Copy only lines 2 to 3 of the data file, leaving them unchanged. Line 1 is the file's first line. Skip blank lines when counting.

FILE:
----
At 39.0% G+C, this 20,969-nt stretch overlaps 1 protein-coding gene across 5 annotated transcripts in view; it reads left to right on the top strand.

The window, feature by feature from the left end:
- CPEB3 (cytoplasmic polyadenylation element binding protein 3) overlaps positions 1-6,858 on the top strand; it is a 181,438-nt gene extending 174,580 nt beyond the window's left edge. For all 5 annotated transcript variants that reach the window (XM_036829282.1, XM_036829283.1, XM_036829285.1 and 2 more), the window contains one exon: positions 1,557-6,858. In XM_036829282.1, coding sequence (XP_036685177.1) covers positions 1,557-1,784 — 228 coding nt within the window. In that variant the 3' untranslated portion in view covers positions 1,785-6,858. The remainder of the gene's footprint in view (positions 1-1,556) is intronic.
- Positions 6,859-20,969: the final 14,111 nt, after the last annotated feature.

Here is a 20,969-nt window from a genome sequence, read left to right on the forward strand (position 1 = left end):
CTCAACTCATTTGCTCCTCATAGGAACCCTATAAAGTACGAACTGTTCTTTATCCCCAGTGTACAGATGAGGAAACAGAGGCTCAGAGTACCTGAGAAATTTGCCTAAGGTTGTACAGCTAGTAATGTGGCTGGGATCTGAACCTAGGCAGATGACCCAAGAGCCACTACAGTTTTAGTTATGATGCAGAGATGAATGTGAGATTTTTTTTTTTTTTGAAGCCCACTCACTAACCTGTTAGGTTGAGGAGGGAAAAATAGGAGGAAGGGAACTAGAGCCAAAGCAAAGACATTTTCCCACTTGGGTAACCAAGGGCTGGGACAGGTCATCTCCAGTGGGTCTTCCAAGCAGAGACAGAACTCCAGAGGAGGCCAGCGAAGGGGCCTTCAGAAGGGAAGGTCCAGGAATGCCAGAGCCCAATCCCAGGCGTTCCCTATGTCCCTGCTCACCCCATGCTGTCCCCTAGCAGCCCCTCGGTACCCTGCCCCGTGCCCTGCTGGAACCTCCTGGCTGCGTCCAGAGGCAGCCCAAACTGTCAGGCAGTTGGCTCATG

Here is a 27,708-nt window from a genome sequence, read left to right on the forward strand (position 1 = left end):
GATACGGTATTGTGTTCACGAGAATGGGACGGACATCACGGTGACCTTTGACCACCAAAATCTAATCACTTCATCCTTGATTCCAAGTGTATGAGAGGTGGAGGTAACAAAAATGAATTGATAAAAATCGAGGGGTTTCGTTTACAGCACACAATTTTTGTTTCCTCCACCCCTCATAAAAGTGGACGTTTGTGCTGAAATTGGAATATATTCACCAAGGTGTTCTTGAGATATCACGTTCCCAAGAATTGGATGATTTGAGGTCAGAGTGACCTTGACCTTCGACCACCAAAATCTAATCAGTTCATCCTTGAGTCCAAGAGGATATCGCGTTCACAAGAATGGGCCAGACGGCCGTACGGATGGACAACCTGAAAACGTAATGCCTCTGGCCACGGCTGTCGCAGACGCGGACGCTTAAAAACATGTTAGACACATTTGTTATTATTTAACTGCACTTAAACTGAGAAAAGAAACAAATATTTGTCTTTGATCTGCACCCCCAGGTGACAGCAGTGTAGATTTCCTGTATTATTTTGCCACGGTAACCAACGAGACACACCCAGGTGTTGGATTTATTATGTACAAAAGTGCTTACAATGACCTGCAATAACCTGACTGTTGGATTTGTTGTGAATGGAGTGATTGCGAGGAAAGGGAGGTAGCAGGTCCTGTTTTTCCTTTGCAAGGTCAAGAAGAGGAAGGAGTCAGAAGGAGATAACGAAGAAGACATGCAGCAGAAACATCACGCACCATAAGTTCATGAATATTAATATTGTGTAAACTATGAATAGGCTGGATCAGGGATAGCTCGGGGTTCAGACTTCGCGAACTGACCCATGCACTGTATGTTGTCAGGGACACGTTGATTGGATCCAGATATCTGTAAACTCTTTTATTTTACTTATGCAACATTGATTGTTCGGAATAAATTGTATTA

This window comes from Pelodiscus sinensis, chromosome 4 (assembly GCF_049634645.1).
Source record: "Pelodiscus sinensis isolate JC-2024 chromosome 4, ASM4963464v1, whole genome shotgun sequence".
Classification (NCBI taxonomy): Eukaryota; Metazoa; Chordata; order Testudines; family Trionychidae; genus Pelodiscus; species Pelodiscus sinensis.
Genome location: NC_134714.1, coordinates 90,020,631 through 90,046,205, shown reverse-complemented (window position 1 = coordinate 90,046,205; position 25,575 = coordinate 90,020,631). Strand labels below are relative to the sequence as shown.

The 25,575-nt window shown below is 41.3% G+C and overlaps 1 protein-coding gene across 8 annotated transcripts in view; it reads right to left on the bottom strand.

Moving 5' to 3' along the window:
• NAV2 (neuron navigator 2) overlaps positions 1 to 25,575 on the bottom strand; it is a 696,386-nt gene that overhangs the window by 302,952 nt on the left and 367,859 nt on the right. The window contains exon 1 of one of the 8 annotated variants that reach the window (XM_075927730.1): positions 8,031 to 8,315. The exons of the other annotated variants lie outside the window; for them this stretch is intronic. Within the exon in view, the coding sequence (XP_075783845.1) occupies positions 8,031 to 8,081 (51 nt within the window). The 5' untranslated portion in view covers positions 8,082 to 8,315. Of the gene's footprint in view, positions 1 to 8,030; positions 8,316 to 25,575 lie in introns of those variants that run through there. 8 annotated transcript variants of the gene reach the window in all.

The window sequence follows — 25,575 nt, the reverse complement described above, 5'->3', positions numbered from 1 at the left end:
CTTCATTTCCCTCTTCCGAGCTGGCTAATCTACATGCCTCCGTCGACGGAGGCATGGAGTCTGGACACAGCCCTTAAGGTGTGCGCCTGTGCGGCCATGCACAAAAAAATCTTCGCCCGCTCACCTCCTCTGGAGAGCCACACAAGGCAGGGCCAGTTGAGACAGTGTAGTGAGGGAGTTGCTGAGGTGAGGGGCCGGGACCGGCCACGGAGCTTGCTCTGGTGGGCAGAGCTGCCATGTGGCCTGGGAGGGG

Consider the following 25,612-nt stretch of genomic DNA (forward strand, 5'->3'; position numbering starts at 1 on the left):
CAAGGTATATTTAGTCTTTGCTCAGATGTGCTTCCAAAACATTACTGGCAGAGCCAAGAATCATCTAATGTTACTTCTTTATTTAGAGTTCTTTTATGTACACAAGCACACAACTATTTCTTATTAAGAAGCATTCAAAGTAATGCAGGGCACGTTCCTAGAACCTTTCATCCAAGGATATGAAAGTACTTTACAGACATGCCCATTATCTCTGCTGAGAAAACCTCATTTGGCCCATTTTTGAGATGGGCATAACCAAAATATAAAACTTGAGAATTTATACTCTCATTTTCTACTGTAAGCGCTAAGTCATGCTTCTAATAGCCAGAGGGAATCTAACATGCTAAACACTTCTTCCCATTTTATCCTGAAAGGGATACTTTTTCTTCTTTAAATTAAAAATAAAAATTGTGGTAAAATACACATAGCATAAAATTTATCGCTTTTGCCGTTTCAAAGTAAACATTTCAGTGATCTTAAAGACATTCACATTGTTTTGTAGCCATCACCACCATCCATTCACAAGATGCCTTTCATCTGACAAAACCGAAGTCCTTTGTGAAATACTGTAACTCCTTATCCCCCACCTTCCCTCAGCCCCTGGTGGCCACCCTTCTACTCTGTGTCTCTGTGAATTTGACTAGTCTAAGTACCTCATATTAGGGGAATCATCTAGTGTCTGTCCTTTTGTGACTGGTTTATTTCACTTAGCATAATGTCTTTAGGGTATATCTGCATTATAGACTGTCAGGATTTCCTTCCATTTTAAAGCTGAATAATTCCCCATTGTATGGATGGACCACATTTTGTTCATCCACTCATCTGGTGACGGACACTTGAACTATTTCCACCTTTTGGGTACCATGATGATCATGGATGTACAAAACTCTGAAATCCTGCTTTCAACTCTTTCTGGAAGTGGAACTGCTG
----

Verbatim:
The window, feature by feature from the left end:
- CPEB3 (cytoplasmic polyadenylation element binding protein 3) overlaps positions 1-6,858 on the top strand; it is a 181,438-nt gene extending 174,580 nt beyond the window's left edge. For all 5 annotated transcript variants that reach the window (XM_036829282.1, XM_036829283.1, XM_036829285.1 and 2 more), the window contains one exon: positions 1,557-6,858. In XM_036829282.1, coding sequence (XP_036685177.1) covers positions 1,557-1,784 — 228 coding nt within the window. In that variant the 3' untranslated portion in view covers positions 1,785-6,858. The remainder of the gene's footprint in view (positions 1-1,556) is intronic.